An analysis of choice: a case study on hip prostheses

Davies, Charlotte (2011) An analysis of choice: a case study on hip prostheses. Doctoral thesis, University of East Anglia.

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Total hip replacement (THR) surgery is a highly successful procedure offering relief of
chronic pain and improving physical functioning. Given an ageing population, there is an
ever increasing demand for THR, and an increasing need to establish its cost-effectiveness.
This thesis explores two aspects of choice between the alternative prostheses: how choices
should be made, and what choices are actually made.
On the former, a key indicator is the long-term prosthesis survival rate. However, when
choosing between prostheses, there is often insufficient evidence on long-term survival. The
National Joint Registry (NJR) is an invaluable emerging source of information on this count.
Using its Annual Reports, I identify, for example, that the use of cementless prostheses has
grown rapidly, despite their performance in terms of early revision being inferior to the
traditional cemented types.
However, the NJR was only introduced in 2003, and cannot yet provide information on
longer term prosthesis survival. Previous research has attempted to predict long-term
survival by forecasting from short-term data. I assess this approach by revisiting a wellknown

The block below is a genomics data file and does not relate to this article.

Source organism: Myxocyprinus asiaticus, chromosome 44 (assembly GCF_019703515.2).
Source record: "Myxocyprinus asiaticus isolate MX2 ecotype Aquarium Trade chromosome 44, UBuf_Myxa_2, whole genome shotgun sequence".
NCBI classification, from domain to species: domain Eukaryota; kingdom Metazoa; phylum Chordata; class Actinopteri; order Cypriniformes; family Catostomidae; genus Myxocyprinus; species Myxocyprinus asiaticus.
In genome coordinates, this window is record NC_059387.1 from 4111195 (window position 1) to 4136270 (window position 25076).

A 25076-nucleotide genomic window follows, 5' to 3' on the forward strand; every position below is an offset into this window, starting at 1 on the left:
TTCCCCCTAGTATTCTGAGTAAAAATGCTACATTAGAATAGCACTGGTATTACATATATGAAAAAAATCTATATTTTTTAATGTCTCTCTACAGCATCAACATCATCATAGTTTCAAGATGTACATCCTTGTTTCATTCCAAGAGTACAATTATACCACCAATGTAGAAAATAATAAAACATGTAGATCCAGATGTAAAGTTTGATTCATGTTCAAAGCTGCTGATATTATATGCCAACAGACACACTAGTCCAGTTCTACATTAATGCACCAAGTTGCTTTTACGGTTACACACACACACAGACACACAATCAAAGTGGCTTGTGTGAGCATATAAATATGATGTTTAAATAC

case-study, examining how well estimated survival curves predict what actually
happened. I find that the predictions are very inaccurate, underlining the future value of the
NJR as it accumulates more evidence.
On the latter, I employ raw NJR data to examine the actual choices between prostheses made
by hospitals. Patients’ characteristics explain little variation between hospitals with hospital
characteristics appearing more important. I consider how choice might be affected by a
highly concentrated oligopolistic manufacturing industry and find evidence of heterogeneous
purchasing at the hospital level, consistent with a recent NAO report. I conclude that the NHS
is not exploiting its potential buyer power, leaving itself susceptible to manufacturer seller
power. I identify evidence potentially consistent with market sharing of regional and product
markets by the manufacturers.

Item Type: Thesis (Doctoral)
Faculty \ School: Faculty of Medicine and Health Sciences > Norwich Medical School
Depositing User: Users 2259 not found.
Date Deposited: 12 Mar 2014 15:28
Last Modified: 12 Mar 2014 15:28


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